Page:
One of the most-tired arguments against legalizing marijuana and granting more people the ability to buy cannabis in a store (rather than on the street) is “the children.”
Kids, and keeping them away from drugs at all costs, is one of the main intellectual foundations on which marijuana prohibition as well as limits on legalized cannabis rest. Without it, proponents of keeping weed illegal have very little in the way of justification for the status quo. Even legalizers must nod to the kids: The full name of the campaign committee behind California’s successful legalization initiative, Prop. 64, ended with the catch-all safety clause, “while protecting children.”
At the same time, kids are a major reason why the concept of medical marijuana is legitimate for almost 90 percent of Americans. If it weren’t for the near-miracles of cannabis oil curing otherwise-intractable seizures on cable television, it’s unlikely places like Texas would have adopted CBD laws. “The children” need cannabis just as much as anyone else, yet the predisposition against giving it to them is so deeply ingrained may as well be genetic.
So for Jason David to name his Modesto, California marijuana dispensary after his young son is against common practice, as is the dispensary’s stated mission: putting weed in the hands of kids. But weed saved David’s son — so, his stated purpose of Jayden’s Journey is to save other kids.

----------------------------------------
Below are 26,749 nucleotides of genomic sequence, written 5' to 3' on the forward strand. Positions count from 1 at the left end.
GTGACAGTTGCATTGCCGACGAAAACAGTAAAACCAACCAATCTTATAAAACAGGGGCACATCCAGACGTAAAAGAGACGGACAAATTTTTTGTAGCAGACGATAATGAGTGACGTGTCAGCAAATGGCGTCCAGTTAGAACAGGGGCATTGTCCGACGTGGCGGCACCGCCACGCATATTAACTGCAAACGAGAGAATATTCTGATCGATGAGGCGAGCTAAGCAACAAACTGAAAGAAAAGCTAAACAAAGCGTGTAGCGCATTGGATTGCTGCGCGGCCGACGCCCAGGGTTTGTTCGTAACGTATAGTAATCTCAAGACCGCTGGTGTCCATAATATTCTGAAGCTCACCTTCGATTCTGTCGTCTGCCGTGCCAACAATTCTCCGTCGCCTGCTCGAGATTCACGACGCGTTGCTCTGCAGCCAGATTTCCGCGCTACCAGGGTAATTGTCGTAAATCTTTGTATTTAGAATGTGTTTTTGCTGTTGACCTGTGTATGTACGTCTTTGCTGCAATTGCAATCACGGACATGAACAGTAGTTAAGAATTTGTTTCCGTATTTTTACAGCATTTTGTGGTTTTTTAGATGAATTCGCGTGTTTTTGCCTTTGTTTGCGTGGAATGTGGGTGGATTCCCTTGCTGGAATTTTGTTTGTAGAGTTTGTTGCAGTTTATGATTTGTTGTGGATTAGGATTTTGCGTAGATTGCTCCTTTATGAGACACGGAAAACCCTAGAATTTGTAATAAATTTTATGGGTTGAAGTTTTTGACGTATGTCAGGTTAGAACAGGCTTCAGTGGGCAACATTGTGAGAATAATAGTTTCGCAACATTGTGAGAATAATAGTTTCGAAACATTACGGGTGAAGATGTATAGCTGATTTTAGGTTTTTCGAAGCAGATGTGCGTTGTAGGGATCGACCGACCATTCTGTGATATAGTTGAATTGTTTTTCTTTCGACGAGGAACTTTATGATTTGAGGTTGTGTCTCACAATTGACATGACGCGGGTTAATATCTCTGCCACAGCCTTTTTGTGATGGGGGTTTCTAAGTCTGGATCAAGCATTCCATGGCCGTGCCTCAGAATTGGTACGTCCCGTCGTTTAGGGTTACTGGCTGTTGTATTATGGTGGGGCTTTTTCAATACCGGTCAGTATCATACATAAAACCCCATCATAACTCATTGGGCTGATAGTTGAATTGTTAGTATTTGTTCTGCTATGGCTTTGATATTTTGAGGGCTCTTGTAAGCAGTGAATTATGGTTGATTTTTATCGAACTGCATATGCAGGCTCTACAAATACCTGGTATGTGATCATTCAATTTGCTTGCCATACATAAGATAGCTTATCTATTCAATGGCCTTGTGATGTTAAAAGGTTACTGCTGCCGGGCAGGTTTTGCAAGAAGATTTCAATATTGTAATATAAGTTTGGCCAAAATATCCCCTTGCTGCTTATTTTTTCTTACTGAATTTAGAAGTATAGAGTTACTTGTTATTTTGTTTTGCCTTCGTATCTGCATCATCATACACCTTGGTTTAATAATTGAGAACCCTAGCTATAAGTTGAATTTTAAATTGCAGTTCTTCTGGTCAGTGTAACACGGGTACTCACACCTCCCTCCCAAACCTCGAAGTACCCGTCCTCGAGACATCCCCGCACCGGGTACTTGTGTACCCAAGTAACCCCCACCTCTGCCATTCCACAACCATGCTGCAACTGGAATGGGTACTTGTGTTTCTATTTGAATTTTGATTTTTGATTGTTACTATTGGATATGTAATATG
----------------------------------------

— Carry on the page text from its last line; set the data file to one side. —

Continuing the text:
Jayden David has Dravet’s syndrome, the same variety of intractable childhood epilepsy made famous by CNN’s Sanjay Gupta in the 2013 documentary, “Weed.” In the same way that star of “Weed,” Colorado’s Charlottee Figi, was cured, Jason David started treating his son with cannabis oil. The results, he says, were similarly remarkable. In 2015, David concocted and started marketing a high-CBD, low-THC potion called “Jayden’s Juice,” and sometime after, he opened up a dispensary also bearing his son’s name.
Some of the patrons interviewed by reporters recently include an 8-year-old whose seizures were reduced by 90 percent, and an infant —6 months old —whose cannabis regimen was approved by the family doctor.
“A quarter of a million people die a year from pharmaceuticals — the same ones we give our children, and nobody says a word,” David told a television reporter. “When a child is sick, the whole family is sick. Someone has to make a change.”
What’s remarkable about Jayden’s Journey is not only the kids-first focus but the location. Modesto is in California’s Central Valley. This is Devin Nunes country, the state’s equivalent of the Bible Belt — and Modesto was where a dispensary operator received a 20-year federal prison term for running a weed club.
David’s dispensary caters to adults as well as sick children, with offerings of high-THC flower and concentrates as well as CBD products. After all, cannabis isn’t just medicinal anymore — and it’s not just for kids.
TELL US, do you use marijuana in a medicinal way?